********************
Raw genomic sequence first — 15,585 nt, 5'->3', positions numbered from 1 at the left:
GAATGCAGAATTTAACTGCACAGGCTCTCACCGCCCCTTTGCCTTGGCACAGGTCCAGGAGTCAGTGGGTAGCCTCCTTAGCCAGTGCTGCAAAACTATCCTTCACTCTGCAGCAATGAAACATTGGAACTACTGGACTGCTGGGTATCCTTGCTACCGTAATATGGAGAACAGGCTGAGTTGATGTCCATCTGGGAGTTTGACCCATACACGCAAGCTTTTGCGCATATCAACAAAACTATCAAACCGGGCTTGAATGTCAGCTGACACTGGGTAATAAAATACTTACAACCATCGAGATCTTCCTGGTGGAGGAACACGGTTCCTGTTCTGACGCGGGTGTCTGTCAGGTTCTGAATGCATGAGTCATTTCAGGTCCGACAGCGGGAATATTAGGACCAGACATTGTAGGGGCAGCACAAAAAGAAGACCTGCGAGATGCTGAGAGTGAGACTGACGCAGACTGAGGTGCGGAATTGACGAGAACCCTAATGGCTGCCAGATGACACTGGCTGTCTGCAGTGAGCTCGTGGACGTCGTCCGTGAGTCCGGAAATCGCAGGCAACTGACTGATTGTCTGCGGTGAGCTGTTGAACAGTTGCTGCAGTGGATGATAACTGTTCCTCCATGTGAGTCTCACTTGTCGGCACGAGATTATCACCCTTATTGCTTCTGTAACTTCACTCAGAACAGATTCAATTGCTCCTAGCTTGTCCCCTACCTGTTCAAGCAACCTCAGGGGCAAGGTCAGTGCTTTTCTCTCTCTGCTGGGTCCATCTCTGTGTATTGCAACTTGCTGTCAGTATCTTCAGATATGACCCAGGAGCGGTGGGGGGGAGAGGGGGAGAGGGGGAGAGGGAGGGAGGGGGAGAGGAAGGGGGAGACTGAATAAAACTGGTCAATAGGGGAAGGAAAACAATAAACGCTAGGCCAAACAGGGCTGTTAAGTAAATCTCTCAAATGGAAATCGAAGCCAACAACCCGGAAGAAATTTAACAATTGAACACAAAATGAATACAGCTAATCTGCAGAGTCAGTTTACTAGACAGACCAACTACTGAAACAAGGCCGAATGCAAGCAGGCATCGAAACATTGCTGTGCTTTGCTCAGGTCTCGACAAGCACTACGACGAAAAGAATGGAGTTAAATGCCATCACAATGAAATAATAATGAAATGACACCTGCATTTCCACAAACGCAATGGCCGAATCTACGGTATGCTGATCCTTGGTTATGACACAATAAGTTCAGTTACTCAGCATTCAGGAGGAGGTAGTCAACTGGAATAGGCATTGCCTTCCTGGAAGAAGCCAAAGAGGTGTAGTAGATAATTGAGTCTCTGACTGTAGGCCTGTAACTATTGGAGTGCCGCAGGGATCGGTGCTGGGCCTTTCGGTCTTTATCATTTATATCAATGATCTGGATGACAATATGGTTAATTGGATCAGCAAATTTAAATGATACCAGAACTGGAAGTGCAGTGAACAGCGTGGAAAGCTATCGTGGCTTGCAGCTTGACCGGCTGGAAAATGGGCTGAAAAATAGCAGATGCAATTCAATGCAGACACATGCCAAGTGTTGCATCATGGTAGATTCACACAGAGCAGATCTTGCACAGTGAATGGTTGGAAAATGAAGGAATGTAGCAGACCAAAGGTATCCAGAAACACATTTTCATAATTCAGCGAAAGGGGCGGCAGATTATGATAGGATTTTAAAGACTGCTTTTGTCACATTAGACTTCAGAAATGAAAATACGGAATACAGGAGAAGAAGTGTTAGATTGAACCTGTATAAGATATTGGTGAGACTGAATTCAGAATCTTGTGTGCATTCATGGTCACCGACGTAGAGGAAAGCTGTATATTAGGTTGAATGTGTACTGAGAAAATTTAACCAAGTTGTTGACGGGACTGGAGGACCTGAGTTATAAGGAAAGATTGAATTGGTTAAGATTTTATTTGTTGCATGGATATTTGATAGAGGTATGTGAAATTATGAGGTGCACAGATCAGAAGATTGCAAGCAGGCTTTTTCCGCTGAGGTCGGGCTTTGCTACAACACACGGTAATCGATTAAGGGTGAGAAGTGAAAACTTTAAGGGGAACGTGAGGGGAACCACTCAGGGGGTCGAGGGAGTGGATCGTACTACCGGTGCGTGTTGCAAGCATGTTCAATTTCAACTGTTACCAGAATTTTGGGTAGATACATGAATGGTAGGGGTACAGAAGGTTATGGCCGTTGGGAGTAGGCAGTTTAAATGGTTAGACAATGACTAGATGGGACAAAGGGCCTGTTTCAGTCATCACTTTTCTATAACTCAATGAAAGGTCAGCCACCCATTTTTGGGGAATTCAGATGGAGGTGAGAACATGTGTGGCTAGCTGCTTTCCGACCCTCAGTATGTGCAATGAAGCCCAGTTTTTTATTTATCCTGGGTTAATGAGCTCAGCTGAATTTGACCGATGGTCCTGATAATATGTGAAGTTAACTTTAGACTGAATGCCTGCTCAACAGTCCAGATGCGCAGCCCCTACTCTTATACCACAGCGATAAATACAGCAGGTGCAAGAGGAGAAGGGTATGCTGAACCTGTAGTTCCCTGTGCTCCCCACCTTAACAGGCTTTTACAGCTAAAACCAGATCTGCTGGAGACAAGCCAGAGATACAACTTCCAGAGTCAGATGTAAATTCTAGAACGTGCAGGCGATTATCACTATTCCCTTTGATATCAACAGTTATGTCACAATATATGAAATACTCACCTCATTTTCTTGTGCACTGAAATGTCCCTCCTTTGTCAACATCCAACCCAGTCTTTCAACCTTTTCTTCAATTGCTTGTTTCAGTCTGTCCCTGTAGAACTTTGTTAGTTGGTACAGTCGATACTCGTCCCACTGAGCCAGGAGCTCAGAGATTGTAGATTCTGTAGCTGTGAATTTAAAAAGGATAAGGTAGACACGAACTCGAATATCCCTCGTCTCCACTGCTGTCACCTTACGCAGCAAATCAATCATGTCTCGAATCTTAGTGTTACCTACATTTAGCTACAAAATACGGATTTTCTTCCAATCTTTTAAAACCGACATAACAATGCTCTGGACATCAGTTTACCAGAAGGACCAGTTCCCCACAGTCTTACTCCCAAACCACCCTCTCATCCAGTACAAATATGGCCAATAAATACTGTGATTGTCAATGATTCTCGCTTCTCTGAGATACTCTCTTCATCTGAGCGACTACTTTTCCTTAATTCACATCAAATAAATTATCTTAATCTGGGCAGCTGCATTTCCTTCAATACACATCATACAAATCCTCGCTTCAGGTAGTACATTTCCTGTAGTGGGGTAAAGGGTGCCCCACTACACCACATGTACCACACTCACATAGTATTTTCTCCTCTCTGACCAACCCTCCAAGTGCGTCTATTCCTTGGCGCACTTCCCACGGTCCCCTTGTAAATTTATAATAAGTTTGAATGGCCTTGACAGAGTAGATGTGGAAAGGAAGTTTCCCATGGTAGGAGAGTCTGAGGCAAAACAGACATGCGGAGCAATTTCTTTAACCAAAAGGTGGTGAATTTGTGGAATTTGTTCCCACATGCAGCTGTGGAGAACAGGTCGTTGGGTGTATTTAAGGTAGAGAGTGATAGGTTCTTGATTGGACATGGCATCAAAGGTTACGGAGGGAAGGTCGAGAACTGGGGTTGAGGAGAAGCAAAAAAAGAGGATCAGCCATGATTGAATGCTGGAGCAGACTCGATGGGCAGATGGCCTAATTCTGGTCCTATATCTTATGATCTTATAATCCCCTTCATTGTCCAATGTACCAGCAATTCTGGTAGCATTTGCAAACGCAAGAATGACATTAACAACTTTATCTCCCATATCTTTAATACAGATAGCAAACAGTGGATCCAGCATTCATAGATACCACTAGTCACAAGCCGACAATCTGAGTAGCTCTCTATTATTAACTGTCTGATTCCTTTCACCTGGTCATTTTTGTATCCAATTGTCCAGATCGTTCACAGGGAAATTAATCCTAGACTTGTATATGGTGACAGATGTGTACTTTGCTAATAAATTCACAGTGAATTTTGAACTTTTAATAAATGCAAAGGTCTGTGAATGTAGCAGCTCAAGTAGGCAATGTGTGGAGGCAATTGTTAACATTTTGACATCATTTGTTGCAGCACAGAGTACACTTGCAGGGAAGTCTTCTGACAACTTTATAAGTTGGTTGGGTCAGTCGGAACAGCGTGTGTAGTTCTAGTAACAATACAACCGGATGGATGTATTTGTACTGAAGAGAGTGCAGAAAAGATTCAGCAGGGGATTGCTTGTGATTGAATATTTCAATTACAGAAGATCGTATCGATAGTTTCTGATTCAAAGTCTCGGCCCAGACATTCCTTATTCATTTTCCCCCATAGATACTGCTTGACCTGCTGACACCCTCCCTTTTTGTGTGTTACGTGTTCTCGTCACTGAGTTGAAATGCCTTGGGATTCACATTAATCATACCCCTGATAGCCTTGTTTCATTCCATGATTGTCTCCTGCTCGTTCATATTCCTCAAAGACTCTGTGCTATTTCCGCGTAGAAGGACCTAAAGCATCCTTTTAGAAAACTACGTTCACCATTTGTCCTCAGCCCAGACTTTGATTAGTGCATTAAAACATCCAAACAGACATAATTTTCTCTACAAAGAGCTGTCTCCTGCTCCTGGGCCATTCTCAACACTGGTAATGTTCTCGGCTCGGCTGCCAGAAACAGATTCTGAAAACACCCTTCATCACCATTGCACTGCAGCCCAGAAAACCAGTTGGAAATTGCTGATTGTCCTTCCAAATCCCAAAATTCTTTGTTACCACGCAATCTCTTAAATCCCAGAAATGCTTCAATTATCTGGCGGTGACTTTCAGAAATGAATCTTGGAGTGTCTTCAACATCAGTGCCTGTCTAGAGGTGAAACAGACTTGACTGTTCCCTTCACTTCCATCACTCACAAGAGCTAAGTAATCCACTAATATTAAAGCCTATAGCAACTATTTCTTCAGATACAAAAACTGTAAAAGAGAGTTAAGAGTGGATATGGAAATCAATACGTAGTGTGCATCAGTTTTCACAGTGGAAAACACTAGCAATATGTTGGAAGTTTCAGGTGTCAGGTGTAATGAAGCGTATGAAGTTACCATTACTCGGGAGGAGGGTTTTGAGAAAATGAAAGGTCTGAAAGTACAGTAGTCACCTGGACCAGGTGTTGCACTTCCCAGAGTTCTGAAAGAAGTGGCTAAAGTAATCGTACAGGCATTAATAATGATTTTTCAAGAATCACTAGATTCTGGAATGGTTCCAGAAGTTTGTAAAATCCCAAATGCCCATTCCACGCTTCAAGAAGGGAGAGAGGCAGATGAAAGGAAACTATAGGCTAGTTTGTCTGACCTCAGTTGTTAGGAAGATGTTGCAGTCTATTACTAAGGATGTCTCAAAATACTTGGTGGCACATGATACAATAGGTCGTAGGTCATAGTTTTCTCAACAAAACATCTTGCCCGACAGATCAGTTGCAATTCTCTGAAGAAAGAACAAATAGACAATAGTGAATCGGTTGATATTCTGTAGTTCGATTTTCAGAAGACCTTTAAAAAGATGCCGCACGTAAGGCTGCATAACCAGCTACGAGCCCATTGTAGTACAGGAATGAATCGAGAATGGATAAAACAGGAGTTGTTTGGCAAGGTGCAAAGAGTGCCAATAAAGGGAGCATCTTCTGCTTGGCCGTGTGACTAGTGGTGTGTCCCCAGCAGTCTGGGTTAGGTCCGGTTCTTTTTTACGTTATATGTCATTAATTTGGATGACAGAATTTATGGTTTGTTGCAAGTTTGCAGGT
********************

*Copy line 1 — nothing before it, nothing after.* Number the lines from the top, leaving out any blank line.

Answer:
Raw genomic sequence first — 15,585 nt, 5'->3', positions numbered from 1 at the left: